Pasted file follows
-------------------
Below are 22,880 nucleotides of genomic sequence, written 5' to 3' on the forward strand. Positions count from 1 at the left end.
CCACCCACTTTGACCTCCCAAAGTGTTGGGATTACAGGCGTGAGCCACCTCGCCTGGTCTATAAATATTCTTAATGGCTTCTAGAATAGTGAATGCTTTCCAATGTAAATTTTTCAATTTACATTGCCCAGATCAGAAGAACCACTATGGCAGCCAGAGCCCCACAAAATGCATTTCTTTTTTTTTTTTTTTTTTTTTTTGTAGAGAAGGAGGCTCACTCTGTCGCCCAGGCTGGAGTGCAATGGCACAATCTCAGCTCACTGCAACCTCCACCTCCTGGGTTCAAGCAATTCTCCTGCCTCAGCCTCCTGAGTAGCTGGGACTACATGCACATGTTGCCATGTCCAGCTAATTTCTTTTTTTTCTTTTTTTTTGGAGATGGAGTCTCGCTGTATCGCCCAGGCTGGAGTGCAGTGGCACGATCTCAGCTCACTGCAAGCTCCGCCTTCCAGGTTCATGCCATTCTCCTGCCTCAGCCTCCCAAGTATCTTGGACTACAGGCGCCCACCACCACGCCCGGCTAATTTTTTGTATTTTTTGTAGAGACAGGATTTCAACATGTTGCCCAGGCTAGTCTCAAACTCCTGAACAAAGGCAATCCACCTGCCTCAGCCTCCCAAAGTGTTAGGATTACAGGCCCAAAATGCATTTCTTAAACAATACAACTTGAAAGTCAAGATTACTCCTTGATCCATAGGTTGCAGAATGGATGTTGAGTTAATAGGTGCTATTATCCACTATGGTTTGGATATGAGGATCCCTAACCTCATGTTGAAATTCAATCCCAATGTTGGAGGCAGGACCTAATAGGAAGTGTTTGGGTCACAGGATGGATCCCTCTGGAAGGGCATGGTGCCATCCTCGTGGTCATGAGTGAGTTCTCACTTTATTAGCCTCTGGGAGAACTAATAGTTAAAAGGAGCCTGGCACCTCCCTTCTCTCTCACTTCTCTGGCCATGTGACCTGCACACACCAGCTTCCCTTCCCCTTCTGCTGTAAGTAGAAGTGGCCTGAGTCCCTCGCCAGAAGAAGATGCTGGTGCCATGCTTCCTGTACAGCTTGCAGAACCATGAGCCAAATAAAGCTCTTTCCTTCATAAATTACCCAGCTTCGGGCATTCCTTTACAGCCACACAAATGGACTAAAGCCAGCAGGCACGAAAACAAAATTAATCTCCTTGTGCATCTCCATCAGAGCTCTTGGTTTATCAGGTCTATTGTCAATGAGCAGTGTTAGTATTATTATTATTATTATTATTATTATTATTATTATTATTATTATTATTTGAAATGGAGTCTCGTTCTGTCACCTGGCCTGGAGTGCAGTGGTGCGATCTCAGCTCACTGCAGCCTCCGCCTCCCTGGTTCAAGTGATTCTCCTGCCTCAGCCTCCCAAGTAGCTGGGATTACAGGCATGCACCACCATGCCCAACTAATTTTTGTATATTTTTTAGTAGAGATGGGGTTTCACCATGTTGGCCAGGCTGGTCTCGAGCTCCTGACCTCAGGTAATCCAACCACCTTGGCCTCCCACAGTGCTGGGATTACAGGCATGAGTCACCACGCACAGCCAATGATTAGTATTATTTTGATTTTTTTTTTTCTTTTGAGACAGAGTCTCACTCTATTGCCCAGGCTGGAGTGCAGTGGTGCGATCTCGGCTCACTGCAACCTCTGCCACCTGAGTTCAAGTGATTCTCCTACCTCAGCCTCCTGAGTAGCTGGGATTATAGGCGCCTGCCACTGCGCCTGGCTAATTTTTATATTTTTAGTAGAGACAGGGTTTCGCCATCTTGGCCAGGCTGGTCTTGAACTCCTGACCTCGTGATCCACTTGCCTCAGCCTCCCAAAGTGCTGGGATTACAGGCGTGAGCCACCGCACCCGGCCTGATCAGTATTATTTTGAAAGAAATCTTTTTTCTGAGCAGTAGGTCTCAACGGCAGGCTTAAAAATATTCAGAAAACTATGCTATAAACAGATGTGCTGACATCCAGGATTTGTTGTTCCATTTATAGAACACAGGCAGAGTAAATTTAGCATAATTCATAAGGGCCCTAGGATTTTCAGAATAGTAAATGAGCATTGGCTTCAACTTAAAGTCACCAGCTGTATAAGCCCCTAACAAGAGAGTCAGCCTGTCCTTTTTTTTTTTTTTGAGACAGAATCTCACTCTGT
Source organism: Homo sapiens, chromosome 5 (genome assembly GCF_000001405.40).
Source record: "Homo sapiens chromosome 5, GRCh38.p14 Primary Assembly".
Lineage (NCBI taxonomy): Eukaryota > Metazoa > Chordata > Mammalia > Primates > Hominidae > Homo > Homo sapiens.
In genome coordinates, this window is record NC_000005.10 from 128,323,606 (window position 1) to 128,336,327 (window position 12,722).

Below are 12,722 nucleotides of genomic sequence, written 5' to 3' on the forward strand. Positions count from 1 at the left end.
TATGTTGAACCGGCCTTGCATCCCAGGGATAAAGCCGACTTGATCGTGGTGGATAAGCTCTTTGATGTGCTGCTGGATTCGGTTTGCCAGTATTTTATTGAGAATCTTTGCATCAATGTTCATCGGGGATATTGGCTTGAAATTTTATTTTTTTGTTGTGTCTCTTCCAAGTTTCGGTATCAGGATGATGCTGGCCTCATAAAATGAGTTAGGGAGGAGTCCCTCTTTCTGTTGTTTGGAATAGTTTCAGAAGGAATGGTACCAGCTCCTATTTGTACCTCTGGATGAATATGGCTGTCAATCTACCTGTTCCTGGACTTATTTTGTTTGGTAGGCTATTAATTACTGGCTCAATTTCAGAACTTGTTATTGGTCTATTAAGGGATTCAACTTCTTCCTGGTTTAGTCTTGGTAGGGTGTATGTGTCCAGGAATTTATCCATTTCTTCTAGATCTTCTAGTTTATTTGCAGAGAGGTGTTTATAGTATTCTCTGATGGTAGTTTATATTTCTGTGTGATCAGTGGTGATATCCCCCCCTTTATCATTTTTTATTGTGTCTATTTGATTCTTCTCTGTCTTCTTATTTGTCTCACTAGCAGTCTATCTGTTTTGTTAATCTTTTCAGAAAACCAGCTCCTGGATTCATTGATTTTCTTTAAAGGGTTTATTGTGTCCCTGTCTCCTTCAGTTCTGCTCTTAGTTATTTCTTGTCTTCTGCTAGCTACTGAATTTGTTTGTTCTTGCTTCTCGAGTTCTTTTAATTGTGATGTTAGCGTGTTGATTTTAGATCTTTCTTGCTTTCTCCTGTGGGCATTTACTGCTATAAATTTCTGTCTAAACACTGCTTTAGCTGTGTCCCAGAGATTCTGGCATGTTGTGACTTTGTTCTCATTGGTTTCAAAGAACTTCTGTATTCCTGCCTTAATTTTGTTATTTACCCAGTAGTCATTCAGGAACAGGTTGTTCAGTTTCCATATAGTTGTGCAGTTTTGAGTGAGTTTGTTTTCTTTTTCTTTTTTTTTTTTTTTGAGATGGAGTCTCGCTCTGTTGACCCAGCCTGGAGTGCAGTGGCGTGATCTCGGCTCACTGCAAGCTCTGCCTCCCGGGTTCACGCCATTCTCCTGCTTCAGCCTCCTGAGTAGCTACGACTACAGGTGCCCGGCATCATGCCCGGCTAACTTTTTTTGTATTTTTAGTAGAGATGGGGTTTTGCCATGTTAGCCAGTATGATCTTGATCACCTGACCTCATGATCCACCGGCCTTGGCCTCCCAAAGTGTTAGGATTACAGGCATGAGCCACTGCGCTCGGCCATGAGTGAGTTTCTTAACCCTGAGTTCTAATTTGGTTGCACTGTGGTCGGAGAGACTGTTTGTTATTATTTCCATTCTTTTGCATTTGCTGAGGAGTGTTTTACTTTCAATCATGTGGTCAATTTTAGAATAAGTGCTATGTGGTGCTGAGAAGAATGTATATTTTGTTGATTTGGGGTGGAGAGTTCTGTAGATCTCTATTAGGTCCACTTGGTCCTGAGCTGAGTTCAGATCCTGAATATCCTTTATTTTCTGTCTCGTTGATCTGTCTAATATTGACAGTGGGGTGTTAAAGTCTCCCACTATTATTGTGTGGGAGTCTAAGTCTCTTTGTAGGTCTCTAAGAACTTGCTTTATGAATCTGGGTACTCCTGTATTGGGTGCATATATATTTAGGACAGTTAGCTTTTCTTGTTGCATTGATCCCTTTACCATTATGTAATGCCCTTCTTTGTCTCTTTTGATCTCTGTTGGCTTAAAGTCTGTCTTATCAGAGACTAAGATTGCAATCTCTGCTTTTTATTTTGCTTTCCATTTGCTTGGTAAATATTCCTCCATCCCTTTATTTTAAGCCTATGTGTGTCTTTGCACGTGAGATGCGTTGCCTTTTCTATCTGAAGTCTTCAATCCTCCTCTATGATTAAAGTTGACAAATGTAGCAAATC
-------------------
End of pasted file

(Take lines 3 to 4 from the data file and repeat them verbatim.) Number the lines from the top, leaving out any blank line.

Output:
Source organism: Homo sapiens, chromosome 5 (genome assembly GCF_000001405.40).
Source record: "Homo sapiens chromosome 5, GRCh38.p14 Primary Assembly".